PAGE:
Laminate surfaces can be found all over your home, from the countertops in your kitchen to the storage cabinets in your bathroom. If you want to give them some extra colour, it is not as easy as simply slapping on some paint. By taking necessary steps, like choosing an appropriate primer to prevent the materials under your laminates--usually particle board or MDF--from absorbing moisture that can destroy it, you can have new-looking laminate in the course of a weekend!
Place down a tarp or old newspapers to cover any surfaces that you would like to protect from being being accidentally stained with paint or primer. Use masking tape to block off sections that are not to be painted.
Take apart the cabinets removing all doors and drawer fronts.
Sand the laminate surface with 200-grit sandpaper until the sheen from the laminate surface is removed and white flecks are visible. Wipe away the sanding dust with tack cloth.
Prime the surfaces with an all purpose primer, such as Rustoleum's Plastic Primer, Kilz Primer Sealer, or Zinsser Bull's Eye 1-2-3 Primer. Apply a thin first coat using a foam brush and let dry for an hour. Sand the surface to an even finish once dry with a 120-grit sanding sponge. Apply a second coat and let dry. Sand once more.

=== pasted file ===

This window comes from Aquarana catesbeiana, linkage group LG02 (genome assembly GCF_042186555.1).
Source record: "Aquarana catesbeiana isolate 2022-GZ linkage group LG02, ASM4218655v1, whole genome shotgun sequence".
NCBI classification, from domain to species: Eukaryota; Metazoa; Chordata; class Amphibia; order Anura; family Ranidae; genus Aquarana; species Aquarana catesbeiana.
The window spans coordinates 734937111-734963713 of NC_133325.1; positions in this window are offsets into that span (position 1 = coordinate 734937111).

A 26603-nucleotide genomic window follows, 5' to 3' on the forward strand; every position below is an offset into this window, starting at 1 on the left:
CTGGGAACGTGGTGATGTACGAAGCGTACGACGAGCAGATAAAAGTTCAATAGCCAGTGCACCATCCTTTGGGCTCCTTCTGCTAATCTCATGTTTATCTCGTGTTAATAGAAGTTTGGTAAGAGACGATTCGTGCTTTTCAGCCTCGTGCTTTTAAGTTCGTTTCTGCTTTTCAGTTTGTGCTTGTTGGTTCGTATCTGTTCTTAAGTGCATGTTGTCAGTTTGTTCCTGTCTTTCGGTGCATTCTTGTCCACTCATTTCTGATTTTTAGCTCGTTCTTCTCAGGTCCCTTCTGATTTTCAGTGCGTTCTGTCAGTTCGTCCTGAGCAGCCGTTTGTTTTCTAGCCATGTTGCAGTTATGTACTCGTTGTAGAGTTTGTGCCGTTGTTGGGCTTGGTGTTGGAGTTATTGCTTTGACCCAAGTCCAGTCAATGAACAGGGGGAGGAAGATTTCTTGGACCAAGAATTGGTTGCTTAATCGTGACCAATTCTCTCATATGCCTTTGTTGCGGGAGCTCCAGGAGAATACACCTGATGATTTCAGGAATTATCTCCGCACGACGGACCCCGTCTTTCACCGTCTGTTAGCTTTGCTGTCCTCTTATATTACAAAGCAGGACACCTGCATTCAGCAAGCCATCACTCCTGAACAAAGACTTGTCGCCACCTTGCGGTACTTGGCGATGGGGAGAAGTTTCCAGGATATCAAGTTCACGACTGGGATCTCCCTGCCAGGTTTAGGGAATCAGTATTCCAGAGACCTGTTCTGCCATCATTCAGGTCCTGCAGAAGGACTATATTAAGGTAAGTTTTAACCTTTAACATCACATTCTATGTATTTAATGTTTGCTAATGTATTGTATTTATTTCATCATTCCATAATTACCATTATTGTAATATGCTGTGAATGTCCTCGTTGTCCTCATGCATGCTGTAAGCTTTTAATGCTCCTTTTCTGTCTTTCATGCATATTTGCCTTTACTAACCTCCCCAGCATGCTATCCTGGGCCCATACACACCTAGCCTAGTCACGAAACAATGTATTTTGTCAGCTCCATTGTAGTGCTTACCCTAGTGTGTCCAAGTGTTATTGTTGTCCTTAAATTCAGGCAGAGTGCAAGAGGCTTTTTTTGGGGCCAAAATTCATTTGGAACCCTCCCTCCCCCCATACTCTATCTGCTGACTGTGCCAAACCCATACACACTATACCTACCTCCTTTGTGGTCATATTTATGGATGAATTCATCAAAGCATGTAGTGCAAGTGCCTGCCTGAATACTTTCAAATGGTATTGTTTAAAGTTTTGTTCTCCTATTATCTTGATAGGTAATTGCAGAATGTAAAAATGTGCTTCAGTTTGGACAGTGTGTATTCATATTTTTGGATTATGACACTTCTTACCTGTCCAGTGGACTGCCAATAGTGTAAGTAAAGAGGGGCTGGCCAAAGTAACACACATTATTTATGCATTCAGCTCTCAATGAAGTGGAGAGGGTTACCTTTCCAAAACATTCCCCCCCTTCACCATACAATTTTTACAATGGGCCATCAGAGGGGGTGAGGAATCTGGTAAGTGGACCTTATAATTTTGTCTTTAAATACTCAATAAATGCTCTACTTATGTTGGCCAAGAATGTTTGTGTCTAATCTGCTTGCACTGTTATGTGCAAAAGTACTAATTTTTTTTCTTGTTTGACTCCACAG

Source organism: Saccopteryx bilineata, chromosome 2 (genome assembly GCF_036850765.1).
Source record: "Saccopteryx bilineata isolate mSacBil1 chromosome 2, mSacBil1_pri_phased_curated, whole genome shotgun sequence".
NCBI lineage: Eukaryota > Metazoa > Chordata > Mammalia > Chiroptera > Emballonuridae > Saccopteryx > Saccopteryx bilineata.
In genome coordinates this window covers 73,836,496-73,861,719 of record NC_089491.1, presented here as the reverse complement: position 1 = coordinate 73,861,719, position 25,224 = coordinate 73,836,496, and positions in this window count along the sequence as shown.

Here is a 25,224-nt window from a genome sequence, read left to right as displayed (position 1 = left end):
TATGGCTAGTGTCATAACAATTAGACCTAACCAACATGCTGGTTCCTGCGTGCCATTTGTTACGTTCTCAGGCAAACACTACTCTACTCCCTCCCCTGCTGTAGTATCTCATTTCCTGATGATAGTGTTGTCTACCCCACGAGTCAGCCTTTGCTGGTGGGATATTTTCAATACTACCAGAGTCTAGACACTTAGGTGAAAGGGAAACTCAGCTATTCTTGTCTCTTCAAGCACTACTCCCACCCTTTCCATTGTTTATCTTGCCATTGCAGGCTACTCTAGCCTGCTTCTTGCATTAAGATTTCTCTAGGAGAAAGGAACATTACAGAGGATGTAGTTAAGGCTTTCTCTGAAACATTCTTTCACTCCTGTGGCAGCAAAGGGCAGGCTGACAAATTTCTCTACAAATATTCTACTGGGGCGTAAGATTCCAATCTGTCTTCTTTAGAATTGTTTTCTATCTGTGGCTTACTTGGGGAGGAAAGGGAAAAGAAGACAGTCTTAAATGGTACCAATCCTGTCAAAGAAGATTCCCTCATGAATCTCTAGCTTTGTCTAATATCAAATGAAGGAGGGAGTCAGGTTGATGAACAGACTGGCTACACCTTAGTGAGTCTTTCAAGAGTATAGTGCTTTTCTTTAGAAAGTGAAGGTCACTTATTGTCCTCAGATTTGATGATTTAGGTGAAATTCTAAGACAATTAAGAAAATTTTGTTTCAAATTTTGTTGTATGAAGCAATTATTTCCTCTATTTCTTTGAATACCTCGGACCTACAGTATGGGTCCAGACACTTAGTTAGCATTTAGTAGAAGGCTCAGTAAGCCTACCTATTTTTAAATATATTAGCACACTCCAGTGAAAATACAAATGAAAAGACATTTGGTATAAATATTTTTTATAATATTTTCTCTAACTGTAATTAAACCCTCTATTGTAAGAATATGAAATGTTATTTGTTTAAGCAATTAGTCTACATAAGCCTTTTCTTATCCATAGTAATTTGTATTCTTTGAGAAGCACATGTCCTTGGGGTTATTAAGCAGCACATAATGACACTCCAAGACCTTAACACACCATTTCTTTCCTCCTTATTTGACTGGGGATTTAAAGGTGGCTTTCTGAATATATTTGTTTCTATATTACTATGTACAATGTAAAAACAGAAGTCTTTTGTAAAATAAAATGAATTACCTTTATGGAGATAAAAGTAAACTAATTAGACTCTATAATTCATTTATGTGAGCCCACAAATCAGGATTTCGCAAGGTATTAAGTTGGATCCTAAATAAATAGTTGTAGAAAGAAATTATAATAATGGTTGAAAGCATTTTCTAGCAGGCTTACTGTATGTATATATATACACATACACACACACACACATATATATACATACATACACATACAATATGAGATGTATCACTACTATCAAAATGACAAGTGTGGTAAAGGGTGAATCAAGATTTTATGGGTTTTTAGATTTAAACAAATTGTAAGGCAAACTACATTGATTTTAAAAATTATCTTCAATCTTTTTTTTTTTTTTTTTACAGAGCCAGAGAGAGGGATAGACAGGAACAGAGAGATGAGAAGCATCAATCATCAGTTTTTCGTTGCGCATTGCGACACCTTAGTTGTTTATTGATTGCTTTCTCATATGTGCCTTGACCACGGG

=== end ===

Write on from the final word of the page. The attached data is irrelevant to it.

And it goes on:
Apply a single coat of latex paint or spray paint. Apply one thin coat with a foam or synthetic brush. Let dry overnight before applying a second coat. A third or fourth coat may be necessary for deep colours.
If your laminate item will see a lot of wear or traffic, apply a clear polyurethane finish to protect the paint job. Follow the application directions that are specific to the brand of polyurethane finish you choose.
Several thin coats will lead to a better final finish than one or two thick coats. The polyurethane varnish acts like a plastic finish for your paint job, so it will be a bit sticky and tacky until it dries fully.
Allow proper drying time. Speeding up the process can damage the final finish. Remember that a refinished countertop will not be as durable as the original laminate finish.
Tips and warnings
- Several thin coats will lead to a better final finish than one or two thick coats.
- The polyurethane varnish acts like a plastic finish for your paint job, so it will be a bit sticky and tacky until it dries fully.
- Allow proper drying time. Speeding up the process can damage the final finish.
- Remember that a refinished countertop will not be as durable as the original laminate finish.
Things you need
- Tarp or Newspaper
- Masking Tape
- 200-grit sandpaper
- 120-grit sanding sponge
- Tack Cloth
- All purpose primer
- Acrylic latex paint
- Foam brush or roller
- Wipe-on polyurethane varnish
- Clean rag